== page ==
‘Ma’am, we’ve got trouble.’
The voice in her earpiece was sudden, panicked and not following proper procedure. Strange for Hewitt, considering he was usually the most reliable of her recruits.
‘Mer, shift me to Hewitt.’
The shift process within a few seconds – at least she hoped it was a shift. There’d been more than a few occasions where she’d needed to be somewhere in a hurry, or away from somewhere in a hurry, and Merlin had made it happen, even quicker than usual.
She had never brought it up with Taylor – Merlin’s powers were such an unknown, such a dangerous factor. They hadn’t proved to be dangerous, so there was no need to treat him as anything more than a weird little tech.
Jones didn’t like that she knew Merlin had powers – though, so far as she could tell, it wasn’t something he had done anything about. There was always the chance he had manipulated her memory, though she had a surety that Taylor would have made an issue of it if the techs had violated her like that.
She immediately ducked and went into a pool of shadow upon reintegration, but saw Hewitt standing calmly beside a blond man.
‘Merlin, increase surveillance. Pre-prep shifts for all my recruits around this building.’
‘No need, ma’amy ma’am.’
She growled a little. ‘Merlin-’
‘Everything is okies. Just trust me.’
Magnolia stepped out from the shadow and strode towards Hewitt, knife in her hand. ‘Report, Recruit!’
Hewitt looked up, gave a small, relieved laugh, then pointed to a figure on the ground. Dead Solstice. The figure groaned. Soon-to-be-dead Solstice, a problem that could be solved soon enough.
The blond man stepped between Magnolia and the groaning figure on the ground. ‘I’d appreciate if you don’t do that.’
The assumption was correct, but the presumption at making the assumption was irritating. ‘I intend on doing my job. Get the fuck out of my way.’
‘Ma’am, don’t-’
She flicked her eyes towards Hewitt. ‘Recruit-’
‘He’s a god, Magnolia.’
She took an instinctive step back and gave the blond man a proper look for the first time. He was dressed like a hippy – a tie-dyed shirt and pants that cut off at the knee. ‘A god?’
The man simply nodded.
God or not, he was getting in the way of her doing her duty.
The man on the ground rolled onto his back and giggled. Colours swirled over his face and he groaned again.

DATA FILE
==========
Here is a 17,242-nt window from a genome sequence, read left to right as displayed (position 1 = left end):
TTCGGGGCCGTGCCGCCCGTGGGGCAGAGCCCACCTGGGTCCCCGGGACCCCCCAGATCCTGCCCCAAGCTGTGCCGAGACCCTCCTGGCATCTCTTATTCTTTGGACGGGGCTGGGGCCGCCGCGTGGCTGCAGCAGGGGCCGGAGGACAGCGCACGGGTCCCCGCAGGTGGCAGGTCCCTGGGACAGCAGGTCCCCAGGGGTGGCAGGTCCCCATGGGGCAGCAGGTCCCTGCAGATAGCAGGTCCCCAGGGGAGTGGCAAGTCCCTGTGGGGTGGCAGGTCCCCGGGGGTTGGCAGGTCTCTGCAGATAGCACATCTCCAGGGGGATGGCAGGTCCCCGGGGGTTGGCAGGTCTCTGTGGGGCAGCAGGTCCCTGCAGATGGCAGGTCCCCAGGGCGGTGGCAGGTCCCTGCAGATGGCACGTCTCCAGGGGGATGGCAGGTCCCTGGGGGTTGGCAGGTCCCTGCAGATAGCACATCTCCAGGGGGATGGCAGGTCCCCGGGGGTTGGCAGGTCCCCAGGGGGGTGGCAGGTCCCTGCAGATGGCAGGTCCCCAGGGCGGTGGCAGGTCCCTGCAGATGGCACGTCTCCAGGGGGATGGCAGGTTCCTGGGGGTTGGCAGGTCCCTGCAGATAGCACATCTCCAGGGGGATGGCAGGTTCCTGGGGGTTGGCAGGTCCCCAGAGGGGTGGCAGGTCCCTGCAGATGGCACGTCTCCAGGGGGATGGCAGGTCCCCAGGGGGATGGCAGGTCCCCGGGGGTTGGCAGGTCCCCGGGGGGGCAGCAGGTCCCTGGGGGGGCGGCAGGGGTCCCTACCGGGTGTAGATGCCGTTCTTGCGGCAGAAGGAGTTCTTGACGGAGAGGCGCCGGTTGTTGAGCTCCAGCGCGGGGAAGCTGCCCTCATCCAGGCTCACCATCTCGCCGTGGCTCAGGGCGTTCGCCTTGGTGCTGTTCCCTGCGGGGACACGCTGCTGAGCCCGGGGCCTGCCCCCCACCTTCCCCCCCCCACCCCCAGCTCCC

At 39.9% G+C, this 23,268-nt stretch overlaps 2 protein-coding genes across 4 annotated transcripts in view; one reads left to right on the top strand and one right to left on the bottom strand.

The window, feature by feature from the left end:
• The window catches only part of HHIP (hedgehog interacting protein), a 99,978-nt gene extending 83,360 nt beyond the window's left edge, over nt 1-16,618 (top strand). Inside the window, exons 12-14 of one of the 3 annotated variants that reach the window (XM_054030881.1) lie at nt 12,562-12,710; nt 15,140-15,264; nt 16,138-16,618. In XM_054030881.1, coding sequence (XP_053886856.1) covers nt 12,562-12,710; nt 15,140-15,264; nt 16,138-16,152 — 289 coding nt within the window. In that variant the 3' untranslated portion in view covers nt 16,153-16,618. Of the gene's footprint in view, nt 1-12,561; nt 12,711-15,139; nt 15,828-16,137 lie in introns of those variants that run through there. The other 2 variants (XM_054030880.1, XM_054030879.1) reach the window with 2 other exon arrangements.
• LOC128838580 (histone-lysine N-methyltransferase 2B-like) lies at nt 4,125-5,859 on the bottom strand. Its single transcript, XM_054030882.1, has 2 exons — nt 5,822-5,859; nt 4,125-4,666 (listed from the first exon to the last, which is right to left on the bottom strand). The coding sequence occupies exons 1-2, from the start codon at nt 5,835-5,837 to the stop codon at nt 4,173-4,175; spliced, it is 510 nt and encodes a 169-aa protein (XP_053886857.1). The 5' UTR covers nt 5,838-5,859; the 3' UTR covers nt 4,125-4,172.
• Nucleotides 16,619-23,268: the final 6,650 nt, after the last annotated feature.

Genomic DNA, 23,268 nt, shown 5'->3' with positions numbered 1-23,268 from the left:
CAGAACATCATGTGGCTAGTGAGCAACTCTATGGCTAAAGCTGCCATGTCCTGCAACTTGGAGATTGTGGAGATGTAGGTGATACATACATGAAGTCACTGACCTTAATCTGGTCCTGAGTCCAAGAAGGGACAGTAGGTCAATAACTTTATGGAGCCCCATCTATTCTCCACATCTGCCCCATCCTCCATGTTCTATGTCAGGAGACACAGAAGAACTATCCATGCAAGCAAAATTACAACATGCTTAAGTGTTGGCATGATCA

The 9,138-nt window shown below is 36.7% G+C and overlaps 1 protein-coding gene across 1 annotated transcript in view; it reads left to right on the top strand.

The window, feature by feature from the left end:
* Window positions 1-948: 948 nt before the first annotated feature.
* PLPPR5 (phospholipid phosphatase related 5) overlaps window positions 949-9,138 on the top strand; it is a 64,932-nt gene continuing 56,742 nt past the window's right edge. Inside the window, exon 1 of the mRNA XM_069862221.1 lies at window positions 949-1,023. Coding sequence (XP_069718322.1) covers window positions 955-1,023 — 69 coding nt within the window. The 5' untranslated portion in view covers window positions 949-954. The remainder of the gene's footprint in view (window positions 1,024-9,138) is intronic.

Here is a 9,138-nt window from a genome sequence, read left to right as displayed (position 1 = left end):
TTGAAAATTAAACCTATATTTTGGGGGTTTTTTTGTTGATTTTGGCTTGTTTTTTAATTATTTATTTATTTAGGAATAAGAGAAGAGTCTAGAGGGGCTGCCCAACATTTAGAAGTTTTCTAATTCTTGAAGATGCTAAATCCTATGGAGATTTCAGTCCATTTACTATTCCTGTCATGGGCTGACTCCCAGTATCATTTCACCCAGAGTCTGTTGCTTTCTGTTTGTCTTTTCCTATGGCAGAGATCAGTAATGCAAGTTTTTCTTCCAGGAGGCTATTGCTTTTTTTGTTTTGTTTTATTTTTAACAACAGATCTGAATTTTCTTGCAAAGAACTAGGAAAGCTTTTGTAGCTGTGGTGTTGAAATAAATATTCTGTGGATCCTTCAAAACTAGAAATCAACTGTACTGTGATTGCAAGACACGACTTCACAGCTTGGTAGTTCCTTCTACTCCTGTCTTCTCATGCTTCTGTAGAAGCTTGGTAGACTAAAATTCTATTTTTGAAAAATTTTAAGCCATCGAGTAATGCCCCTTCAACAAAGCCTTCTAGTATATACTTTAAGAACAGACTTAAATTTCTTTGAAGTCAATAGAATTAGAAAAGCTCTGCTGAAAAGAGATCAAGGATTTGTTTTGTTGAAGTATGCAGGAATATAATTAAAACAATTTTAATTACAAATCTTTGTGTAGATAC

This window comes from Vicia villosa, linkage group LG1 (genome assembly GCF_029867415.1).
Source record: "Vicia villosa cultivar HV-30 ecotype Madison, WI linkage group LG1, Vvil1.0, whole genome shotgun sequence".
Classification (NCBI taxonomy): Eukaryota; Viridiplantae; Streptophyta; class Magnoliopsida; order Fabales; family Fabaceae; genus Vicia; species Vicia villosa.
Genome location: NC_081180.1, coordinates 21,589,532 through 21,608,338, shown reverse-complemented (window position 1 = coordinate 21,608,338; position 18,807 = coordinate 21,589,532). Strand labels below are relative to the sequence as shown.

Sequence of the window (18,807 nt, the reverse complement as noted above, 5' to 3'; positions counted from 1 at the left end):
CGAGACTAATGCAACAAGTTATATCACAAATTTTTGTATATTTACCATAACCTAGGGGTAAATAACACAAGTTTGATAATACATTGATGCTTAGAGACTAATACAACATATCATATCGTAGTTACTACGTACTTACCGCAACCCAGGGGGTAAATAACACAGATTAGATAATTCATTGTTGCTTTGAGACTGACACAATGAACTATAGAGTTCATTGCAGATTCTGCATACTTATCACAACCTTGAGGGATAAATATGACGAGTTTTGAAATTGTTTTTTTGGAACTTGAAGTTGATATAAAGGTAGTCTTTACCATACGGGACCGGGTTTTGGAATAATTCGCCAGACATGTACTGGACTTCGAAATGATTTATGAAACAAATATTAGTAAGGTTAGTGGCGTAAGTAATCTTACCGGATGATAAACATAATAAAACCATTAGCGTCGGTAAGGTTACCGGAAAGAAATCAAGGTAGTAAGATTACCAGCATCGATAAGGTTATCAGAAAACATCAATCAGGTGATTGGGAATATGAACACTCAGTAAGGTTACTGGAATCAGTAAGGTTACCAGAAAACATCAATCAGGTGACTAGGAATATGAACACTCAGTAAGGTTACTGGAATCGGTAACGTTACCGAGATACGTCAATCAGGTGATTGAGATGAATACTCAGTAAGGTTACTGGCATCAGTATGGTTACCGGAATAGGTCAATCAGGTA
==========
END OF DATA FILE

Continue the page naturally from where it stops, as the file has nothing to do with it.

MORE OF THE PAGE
‘I’ll let you take him,’ the hippy said. ‘If you release him tomorrow. If no harm comes to him.’
‘He’s Solstice,’ she snapped. ‘No promises.’
‘He was going to hurt your people, he was breaking the truce of the observation spots, but I will not be responsible for a murder.’
‘Let someone go without hurting them?’ she asked. ‘You obviously haven’t met me.’
‘Actually, Maggie,’ the blond man said, ‘I have. You were cuter back then.’
Magnolia narrowed her eyes, unwilling to acknowledge the comment. ‘Agency process is Agency process. I don’t expect a civilian to understand. If I let him go tomorrow, he’ll live to hurt my people again.’
The cloud of colour brightened above the Solstice’s face.
‘And if I could guarantee that he would never want to hurt anyone ever again?’ the god asked.
‘Then you are a worse person than I am, and that’s saying something.’
‘You’d kill him, Maggie-‘
She ignored the pet name. The childish name. The name she hadn’t answered to in over a decade. ‘And you think fucking with his mind is any kinder? I’d kill him, fine, but I’d kill him; and it’s on his terms because he made his decision when he chose who to fight for. Changing a mind like that…that’s worse than death, far worse.’
A serious look overcame the god’s peaceful face. ‘I didn’t mean to indicate that I was giving you a choice.’
‘Then take him yourself. He’s off this roof in sixty seconds, or my guys will be throwing him in a van.’
The god waved a hand and the Solstice disappeared with a flutter of coloured shapes. ‘The Agency can be kind, Maggie, it’s better when it is.’
Feathers prickled on her back, but she kept her expression neutral. ‘Enjoy your observation, enjoy your evening.’